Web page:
Japanese promoters who mainly deal with foreign artists continue to reel from the nuclear side effects of the earthquake/tsunami of March 11.
While most of the tour cancellations that happened immediately following the disaster had to do with concerns over infrastructure, artists continue to postpone or otherwise completely cancel their Japan tours.
Although the only outright reasons given are the “effects” of the disaster, it seems clear that the artists are fearful of radiation levels, even if none was scheduled to perform anywhere near the stricken nuclear reactors in Fukushima.
According to Fuji TV news, as of April 1, 1,320 concerts featuring foreign artists were cancelled or postponed indefinitely.
In an interview on Fuji TV, Naoki Shimizu, president of Creativeman Productions, revealed that his company alone had to cancel 50 concerts in March and April, including two festivals, Punkspring and Springroove, featuring international artists.
Shimizu characterized the slightly shortened Ne-Yo tour that just ended as a “make or break” situation for the company, and revealed that the negotiations were quite heated. Apparently, Ne-Yo’s organization demanded that Creativeman provide a geiger counter to monitor radiation levels throughout the tour.
Many major promoters have set up special pages on their websites where foreign artists can send messages to their fans and the people of Japan in general. Almost all of the messages are expressions of condolence and solidarity, though it seems clear from reactions on Twitter and other social networking sites that what people truly appreciate is those artists who actually come to Japan to perform.
Those who do, such as former Dr. Feelgood guitarist Wilko Johnson and the acid jazz group Incognito, both regular visitors to Japan, have undoubtedly boosted their profile even more just by showing up.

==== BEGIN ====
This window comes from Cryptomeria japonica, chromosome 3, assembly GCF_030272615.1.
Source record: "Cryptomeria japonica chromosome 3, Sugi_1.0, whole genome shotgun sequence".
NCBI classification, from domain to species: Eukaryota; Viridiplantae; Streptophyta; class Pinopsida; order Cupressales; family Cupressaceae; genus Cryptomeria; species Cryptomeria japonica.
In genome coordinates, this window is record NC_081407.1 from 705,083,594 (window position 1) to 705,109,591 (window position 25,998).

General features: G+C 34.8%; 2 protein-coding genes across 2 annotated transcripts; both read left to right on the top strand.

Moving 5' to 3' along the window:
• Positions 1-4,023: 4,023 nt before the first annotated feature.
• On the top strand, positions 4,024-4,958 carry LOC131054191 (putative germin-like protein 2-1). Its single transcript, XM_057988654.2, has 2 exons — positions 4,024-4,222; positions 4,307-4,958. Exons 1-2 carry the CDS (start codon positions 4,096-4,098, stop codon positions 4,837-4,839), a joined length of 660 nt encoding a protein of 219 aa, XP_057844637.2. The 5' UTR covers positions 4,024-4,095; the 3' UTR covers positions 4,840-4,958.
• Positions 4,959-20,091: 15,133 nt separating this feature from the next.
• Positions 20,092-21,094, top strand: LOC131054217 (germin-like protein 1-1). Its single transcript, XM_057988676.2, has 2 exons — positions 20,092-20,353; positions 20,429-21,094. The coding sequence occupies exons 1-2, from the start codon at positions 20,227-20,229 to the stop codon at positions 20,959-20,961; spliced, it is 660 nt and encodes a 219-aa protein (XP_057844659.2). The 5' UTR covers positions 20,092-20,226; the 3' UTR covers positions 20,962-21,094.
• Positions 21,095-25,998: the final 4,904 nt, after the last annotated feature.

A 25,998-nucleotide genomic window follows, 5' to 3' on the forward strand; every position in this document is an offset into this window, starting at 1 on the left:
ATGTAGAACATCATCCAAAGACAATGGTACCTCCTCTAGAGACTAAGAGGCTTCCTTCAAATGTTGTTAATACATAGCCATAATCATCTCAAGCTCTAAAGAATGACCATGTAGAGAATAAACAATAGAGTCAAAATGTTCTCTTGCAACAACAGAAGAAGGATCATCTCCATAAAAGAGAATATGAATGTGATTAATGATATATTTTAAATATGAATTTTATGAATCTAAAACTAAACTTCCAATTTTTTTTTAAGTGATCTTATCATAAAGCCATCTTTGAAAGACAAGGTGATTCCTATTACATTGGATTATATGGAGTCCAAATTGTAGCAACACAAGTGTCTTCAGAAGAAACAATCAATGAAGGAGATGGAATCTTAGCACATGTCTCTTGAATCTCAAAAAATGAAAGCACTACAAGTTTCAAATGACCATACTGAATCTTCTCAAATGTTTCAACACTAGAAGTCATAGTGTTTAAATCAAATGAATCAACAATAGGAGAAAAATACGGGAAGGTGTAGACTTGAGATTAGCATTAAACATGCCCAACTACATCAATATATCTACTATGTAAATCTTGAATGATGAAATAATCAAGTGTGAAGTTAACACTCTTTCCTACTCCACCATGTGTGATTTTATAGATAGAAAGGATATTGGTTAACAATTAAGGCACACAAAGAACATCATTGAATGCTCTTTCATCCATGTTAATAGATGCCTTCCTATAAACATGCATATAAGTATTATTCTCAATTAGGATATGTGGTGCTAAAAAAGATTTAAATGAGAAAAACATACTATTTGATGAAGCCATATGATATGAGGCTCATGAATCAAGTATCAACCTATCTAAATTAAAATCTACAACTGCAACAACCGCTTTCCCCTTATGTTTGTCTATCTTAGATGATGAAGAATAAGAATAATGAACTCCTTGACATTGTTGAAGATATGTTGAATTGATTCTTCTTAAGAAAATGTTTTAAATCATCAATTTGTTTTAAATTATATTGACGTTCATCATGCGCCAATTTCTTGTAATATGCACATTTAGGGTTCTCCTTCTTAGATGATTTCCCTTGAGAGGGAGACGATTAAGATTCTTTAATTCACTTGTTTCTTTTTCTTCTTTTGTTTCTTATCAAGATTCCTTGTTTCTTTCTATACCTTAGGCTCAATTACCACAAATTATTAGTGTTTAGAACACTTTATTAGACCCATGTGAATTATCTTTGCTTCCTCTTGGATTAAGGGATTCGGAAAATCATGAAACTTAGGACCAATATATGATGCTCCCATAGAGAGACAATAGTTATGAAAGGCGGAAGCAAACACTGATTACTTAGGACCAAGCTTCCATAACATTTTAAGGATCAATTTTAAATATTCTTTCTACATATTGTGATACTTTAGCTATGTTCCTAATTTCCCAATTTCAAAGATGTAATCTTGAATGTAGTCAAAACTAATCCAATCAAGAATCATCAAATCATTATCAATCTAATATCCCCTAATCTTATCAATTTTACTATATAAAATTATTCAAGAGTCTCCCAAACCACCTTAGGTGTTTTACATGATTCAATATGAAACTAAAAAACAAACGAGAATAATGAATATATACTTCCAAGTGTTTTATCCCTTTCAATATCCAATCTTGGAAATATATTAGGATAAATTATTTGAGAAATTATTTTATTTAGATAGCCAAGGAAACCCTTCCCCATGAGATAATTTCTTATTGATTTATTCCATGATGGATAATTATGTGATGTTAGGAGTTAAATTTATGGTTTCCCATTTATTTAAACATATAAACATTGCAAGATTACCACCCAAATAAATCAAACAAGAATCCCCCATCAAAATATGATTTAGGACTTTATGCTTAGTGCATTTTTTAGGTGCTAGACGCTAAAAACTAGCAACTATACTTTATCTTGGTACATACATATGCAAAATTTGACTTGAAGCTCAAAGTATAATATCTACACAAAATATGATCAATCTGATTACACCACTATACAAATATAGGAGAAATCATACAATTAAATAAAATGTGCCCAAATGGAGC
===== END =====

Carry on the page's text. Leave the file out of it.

French singer-actress Jane Birkin, another Japanese favorite who usually plays large auditoriums when she comes to Japan, quickly scheduled a small club date in Tokyo on April 6 in order to simply be with her fans. She wasn’t even scheduled to be in Japan this month.
But these are exceptions. Beady Eye, the new group fronted by Oasis singer Liam Gallagher, postponed its sold-out May shows to September, even after the group played a very successful fundraiser for Japan relief on April 3 in London and Gallagher himself uncharacteristically allowed himself to choke up on TV watching footage of the disaster area.
Though no one blames Beady Eye and other artists for playing it safe, there is increasing resistance to calls for “self-restraint” that often accompany major disasters in Japan.
Not only promoters, but other small businesses such as restaurants, bars and clubs have been suffering ever since politicians and other persons in positions of authority started making comments to the effect that any expression of enjoyment would be bad form considering the suffering going on up north.
The general sentiment, however, seems to be totally the opposite.
People want to return to their normal lives and help boost the economy to get things working again.
Any foreign artist who demonstrates solidarity in that regard by fulfilling his or her pledge to play a scheduled gig is thus appreciated all the more.